• Interest rates are higher than FHA loans

 

Most of the disadvantages of conventional mortgages stem around qualifications and resources needed upfront. If a borrower has significant resources most of these disadvantages are of little consequence.

 

Conventional loan rates today

 

FHA Loan Advantages

 

The major advantage to going with an FHA loan is that there are much more lax credit standards you have to meet to obtain financing. Usually, FHA mortgages require a lower down payment, can work with lower credit scores, less elapsed time is needed if you have some credit problems (charge-offs, foreclosures) and you can use a non-occupant co-borrower or co-signer (who is a relative) to help you qualify for the loan. That way you can use blended ratios. Blended ratios are debt-to-income ratios that equally blend or combine the primary borrower’s income and the non-occupant co-borrower’s income and monthly payments to help get approval for the loan. Except for HomeReady (formerly Fannie Mae HomePath) mortgages, conventional loans do not allow you to use a non-occupant co-borrower.

 

  • Government-backed program. Ideal for first-time home buyers
  • Easier to obtain, lower credit scores needed and lower minimum down payment
  • Down Payment minimum is 3.5%
  • All of down payment can be a gift
  • Down Payment Assistance Available (in some circumstances)
  • No reserves required
  • Minimum credit score is 580 (for 3.5% down payment)
  • Home has to meet a minimum condition to be approved for FHA so there are less potential upfront repairs needed
  • Lower interest rates than conventional mortgages

 

 

FHA Loan Disadvantages

 

  • FHA loans require the owners to live in the home
  • Mortgage Insurance Premium required if borrowers put down less than 10%
  • Private Mortgage Insurance monthly cost is higher for FHA loans
  • Government Licensed Inspector required to inspect home before sale can be approved
  • FHA maximum loan limit is $271,050
  • Condominiums require FHA approval
  • FHA Loans take longer to process because of government requirements and all mandated repairs have to be completed before sales can be finalized

 

Most of these disadvantages involve extra requirements or limits added to the process of the house (see Pros and Cons of FHA Loans). Some of these might not be disadvantages depending on one’s personal situation, but they are extra steps to note. Since FHA mortgages are a government program, more care and consideration goes into the process, which may be better in some situations.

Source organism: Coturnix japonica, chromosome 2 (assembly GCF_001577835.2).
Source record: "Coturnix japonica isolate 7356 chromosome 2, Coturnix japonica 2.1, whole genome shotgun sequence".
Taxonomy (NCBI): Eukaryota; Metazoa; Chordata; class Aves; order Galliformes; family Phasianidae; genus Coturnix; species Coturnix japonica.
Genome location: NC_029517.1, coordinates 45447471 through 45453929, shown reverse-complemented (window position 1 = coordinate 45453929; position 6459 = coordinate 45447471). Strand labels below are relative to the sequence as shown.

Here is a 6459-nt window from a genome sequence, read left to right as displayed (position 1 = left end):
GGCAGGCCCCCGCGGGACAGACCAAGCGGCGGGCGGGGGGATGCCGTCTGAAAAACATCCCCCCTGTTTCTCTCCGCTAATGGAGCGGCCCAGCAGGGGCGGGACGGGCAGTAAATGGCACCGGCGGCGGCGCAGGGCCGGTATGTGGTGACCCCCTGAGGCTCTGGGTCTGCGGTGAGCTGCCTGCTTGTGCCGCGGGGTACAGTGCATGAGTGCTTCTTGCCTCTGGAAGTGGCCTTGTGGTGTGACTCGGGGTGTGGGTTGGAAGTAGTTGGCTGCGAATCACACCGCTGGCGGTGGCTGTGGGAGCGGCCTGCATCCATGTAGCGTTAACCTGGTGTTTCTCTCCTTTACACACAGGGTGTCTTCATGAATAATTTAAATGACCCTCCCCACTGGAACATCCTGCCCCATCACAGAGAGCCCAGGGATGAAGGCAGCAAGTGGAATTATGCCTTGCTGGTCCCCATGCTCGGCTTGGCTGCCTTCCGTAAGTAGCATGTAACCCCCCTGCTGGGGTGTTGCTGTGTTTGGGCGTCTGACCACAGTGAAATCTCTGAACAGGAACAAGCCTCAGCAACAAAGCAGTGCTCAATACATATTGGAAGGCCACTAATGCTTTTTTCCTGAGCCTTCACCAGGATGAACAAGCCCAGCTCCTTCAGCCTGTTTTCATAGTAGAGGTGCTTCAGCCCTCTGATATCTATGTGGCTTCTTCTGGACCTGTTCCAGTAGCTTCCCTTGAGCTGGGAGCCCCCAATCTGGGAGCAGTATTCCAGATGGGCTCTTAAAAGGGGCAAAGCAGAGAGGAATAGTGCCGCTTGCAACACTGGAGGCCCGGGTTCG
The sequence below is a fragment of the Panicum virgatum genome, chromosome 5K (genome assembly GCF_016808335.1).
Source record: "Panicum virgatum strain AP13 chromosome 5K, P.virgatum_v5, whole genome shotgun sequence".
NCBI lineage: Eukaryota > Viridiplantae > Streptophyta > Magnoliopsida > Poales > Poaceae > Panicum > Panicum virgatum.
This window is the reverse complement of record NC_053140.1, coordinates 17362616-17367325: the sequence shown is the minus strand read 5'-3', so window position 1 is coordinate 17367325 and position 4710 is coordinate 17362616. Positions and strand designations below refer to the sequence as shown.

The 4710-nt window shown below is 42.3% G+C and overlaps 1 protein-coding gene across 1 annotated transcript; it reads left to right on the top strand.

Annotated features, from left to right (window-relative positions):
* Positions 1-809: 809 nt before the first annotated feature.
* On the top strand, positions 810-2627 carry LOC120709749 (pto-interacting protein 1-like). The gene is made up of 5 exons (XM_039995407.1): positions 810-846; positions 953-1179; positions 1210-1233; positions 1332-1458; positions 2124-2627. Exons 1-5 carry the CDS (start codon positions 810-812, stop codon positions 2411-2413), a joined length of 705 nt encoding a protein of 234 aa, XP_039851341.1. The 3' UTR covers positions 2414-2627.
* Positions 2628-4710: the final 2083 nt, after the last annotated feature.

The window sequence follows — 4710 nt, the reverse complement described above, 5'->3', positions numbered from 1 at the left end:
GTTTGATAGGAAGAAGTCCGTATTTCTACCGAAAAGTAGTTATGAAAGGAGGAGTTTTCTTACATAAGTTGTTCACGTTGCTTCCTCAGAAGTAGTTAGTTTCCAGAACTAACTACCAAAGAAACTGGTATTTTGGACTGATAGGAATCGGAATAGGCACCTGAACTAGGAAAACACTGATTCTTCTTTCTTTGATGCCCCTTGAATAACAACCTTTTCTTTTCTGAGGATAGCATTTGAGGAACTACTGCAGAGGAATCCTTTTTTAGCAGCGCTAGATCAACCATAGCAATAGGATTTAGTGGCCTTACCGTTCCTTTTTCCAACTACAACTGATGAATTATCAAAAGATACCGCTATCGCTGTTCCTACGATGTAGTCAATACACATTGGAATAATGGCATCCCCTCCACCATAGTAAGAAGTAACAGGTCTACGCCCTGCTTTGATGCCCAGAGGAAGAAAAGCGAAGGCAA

FHA loan rates today

 

Compare and Contrast FHA loans vs Conventional loans

 

There are four important numbers in deciding which loan you will go with: credit scores, down payment amount, debt-to-income, and mortgage insurance percentage rate. Conventional mortgages and FHA home loans have different limits and rates which are important to examine. They also have important differences which affect the availability of properties, the condition of the properties one wishes to buy and how your down payment can be paid. So comparing FHA loans vs Conventional loans can sometimes be a tricky endeavor.

 

Down Payment Requirements

 

  • Conventional Mortgages require between 5 and 20% upfront
    • In certain circumstances, down payments can be as low as 3% (Conventional 97 loan program)
  • FHA Mortgages have 2 possibilities
    • If Credit Score is 500-579 then 10% down payment is required (not all lenders will even go down this low)
    • If Credit Score is 580+ then 3.5% down payment is required

 

 

Debt-to-Income Ratio

 

  • Conventional Mortgages’ maximum debt-to-income ratio is 43% (hard cap)
  • FHA Mortgages’ maximum debt-to-income ratio is 45%
    • Soft cap as in certain circumstances this can be adjusted up to 50%

 

Mortgage Insurance Premium Rates

 

  • Conventional Mortgages PMI rate is .51% PMI
  • FHA Mortgages
    • If Down Payment is 10% or more the percentage is .80% MIP
    • If Down Payment is less than 10% the rate is .85% MIP.

 

Credit Score Minimum Requirement

 

  • Conventional Mortgage minimum credit score
    • Most lenders will require between 620 and 640
    • Some lenders it will be as high as 700
  • FHA Mortgage minimum credit score
    • Credit Score is a minimum of 500 if putting 10% down
    • Credit Score is a minimum of 580 if not

 

 

These four numbers are important to know and will affect one’s decision to pursue a particular type of home loan. Knowing your combination of numbers as you are looking to buy a house will help buyers find the best loans for their particular situation.

 

Other Comparisons

 

  • All sellers will take conventional mortgages and some sellers will not take FHA Loans
    • People looking for short-sells won’t take FHA because FHA has a longer closing process.
    • If sellers know there are FHA repairs that are needed in order to sell their house, they will not always accept FHA financing.